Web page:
C&G seeks to shift its financial year end to Dec
Wednesday March 01 2023
Car & General wants to change its financial year from September to December to save itself from double audit reports following the acquisition of a stake in a micro-lender.
The firm will be seeking approval from shareholders during the annual general meeting that will be held on March 23.
Car & General CEO Vijay Gidoomal told the Business Daily the change in reporting period will align it with that of Watu Credit, a micro-lender in which it owns a 29 percent stake.
The company acquired 26 percent stake in Watu Credit in 2017 for Sh26.8 million, before raising its stake in the company to 29 percent in 2020 through a Sh38.6 million additional investment.
“What has prompted the change is in consideration to what happens in our financial services business (Watu Credit) whose year ends in December. The reality is that it is important that all our audits end on the same date, otherwise right now we are having to do two audits,” said Mr Gidoomal.
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“We are having to do a comprehensive interim audit for the period to September and then do the same process again after December. It doesn’t make sense.”
Watu Credit Limited, as part of its microfinance services, offers asset finance—financing motorcycles and three-wheelers across Kenya.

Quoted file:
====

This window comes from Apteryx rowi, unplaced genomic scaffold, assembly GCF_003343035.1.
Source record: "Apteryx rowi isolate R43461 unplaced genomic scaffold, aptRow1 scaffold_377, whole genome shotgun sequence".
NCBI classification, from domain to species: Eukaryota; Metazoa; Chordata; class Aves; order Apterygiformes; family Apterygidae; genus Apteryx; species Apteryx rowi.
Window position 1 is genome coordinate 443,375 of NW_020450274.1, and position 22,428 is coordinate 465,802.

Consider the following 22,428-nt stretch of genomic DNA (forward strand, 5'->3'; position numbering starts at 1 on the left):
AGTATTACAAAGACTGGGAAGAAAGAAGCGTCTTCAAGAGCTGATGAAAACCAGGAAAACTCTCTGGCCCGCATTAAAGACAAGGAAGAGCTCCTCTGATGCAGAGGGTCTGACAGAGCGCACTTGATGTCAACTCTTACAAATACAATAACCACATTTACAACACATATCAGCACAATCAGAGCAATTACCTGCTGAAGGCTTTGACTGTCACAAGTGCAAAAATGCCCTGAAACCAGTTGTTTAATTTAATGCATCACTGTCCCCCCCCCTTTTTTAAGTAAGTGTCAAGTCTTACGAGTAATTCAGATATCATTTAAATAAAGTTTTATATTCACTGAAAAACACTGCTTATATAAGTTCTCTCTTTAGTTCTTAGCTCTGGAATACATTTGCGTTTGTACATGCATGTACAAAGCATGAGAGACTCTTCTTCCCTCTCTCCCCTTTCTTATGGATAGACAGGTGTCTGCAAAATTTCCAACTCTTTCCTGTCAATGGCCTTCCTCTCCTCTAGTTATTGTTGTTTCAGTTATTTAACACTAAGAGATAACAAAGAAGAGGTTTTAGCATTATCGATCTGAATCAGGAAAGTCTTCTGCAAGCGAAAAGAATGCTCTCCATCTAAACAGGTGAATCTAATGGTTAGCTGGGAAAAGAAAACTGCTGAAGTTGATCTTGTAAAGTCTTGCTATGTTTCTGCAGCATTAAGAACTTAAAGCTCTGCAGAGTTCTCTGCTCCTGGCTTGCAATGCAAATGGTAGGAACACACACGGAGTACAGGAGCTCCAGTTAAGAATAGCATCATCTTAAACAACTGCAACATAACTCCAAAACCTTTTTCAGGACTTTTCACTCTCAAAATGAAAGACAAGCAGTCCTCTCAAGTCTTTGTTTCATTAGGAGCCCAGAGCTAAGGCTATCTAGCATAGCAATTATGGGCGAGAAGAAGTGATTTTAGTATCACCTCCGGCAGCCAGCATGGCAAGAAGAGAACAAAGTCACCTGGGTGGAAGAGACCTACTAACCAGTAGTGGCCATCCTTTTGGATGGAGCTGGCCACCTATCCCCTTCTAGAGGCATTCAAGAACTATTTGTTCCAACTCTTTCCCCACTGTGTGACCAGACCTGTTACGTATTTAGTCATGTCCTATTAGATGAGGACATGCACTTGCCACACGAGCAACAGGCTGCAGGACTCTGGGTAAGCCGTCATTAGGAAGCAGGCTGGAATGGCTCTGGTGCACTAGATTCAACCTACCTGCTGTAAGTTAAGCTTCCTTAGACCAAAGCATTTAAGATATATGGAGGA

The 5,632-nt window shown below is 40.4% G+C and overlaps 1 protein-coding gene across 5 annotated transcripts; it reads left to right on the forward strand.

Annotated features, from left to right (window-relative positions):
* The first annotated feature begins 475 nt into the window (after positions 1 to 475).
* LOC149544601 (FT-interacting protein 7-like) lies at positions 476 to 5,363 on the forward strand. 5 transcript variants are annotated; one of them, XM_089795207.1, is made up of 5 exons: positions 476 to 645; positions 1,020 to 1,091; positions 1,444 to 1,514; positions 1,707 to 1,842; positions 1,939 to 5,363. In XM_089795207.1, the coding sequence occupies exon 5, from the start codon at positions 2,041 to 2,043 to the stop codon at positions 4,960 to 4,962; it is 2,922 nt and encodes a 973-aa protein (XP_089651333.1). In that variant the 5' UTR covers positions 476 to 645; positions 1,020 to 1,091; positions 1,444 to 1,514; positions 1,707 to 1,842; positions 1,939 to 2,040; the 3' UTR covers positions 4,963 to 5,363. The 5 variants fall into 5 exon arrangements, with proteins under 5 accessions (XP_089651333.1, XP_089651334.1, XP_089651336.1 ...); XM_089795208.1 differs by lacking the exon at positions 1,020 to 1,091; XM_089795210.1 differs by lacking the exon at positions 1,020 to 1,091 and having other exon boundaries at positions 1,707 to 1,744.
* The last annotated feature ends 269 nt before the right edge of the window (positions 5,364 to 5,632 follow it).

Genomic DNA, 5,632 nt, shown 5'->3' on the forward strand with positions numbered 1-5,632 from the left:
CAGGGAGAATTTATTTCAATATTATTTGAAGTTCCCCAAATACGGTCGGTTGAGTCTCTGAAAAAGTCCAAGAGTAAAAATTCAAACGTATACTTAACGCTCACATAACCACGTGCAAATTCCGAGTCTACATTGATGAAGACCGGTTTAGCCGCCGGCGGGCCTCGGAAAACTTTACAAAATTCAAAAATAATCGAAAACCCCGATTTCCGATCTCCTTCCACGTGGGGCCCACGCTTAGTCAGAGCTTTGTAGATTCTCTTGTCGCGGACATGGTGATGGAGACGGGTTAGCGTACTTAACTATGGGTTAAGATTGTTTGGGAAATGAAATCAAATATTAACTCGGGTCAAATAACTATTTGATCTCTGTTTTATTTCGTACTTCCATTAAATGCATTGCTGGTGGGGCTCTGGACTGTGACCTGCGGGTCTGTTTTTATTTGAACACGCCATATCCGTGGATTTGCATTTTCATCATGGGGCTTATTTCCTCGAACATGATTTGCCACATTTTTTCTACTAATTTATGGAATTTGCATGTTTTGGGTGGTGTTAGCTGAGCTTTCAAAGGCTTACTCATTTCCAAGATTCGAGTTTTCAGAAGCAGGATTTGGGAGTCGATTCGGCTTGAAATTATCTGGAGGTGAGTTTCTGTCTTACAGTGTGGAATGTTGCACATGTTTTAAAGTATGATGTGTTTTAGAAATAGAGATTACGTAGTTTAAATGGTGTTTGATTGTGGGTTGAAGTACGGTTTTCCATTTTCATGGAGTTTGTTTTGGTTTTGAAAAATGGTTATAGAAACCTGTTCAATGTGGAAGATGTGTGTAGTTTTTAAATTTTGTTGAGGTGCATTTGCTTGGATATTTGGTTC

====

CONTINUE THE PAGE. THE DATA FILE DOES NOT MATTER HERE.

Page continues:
Car & General’s share of Watu Credit’s profit in the year ended September 2022 stood at Sh623.27 million, a growth of 68.3 percent from Sh370.37 million a year earlier.
The profit, added to Sh11.93 million additional investment in Watu, took Car & General’s value of the investment in this associate to Sh1.18 billion from Sh747.92 million.
The Group holds a contractual right to appoint two out of six directors to the board of Watu Holdings Limited. Apart from Kenya, Watu has operations in Uganda, Tanzania and Sierra Leone.
Car & General has five distinct business lines being automotive and equipment distribution, real estate investment, financial services, poultry and helmet manufacturing.
The group’s net profit for the financial year ended September 2022 dropped 23 percent to Sh679.46 million on the back of higher debt servicing and goods clearance costs.
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The drop in net profit was from the record Sh887.2 million earnings for the preceding similar period when the firm quadrupled dividends and gave shareholders bonus shares of one for each share held.
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